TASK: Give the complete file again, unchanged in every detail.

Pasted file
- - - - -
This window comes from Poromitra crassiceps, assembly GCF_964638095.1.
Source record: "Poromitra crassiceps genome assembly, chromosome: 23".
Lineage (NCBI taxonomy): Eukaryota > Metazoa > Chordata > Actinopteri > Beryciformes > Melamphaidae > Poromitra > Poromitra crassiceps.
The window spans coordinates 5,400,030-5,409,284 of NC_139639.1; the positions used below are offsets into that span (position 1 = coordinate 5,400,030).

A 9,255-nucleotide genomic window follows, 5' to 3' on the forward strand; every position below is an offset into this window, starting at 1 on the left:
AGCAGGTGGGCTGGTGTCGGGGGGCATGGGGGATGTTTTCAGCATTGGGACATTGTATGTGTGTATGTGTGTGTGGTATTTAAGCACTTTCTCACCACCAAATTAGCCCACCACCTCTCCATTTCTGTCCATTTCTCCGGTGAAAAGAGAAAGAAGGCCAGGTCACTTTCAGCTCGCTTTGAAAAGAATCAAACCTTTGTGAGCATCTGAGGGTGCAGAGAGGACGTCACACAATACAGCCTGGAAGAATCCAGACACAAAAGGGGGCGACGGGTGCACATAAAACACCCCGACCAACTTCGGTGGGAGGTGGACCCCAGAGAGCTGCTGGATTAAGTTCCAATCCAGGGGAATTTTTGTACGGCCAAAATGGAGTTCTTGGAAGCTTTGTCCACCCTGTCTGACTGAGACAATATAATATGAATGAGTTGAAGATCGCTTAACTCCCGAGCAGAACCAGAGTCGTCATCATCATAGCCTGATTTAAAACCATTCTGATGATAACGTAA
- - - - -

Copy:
This window comes from Poromitra crassiceps, assembly GCF_964638095.1.
Source record: "Poromitra crassiceps genome assembly, chromosome: 23".
Lineage (NCBI taxonomy): Eukaryota > Metazoa > Chordata > Actinopteri > Beryciformes > Melamphaidae > Poromitra > Poromitra crassiceps.
The window spans coordinates 5,400,030-5,409,284 of NC_139639.1; the positions used below are offsets into that span (position 1 = coordinate 5,400,030).

A 9,255-nucleotide genomic window follows, 5' to 3' on the forward strand; every position below is an offset into this window, starting at 1 on the left:
AGCAGGTGGGCTGGTGTCGGGGGGCATGGGGGATGTTTTCAGCATTGGGACATTGTATGTGTGTATGTGTGTGTGGTATTTAAGCACTTTCTCACCACCAAATTAGCCCACCACCTCTCCATTTCTGTCCATTTCTCCGGTGAAAAGAGAAAGAAGGCCAGGTCACTTTCAGCTCGCTTTGAAAAGAATCAAACCTTTGTGAGCATCTGAGGGTGCAGAGAGGACGTCACACAATACAGCCTGGAAGAATCCAGACACAAAAGGGGGCGACGGGTGCACATAAAACACCCCGACCAACTTCGGTGGGAGGTGGACCCCAGAGAGCTGCTGGATTAAGTTCCAATCCAGGGGAATTTTTGTACGGCCAAAATGGAGTTCTTGGAAGCTTTGTCCACCCTGTCTGACTGAGACAATATAATATGAATGAGTTGAAGATCGCTTAACTCCCGAGCAGAACCAGAGTCGTCATCATCATAGCCTGATTTAAAACCATTCTGATGATAACGTAA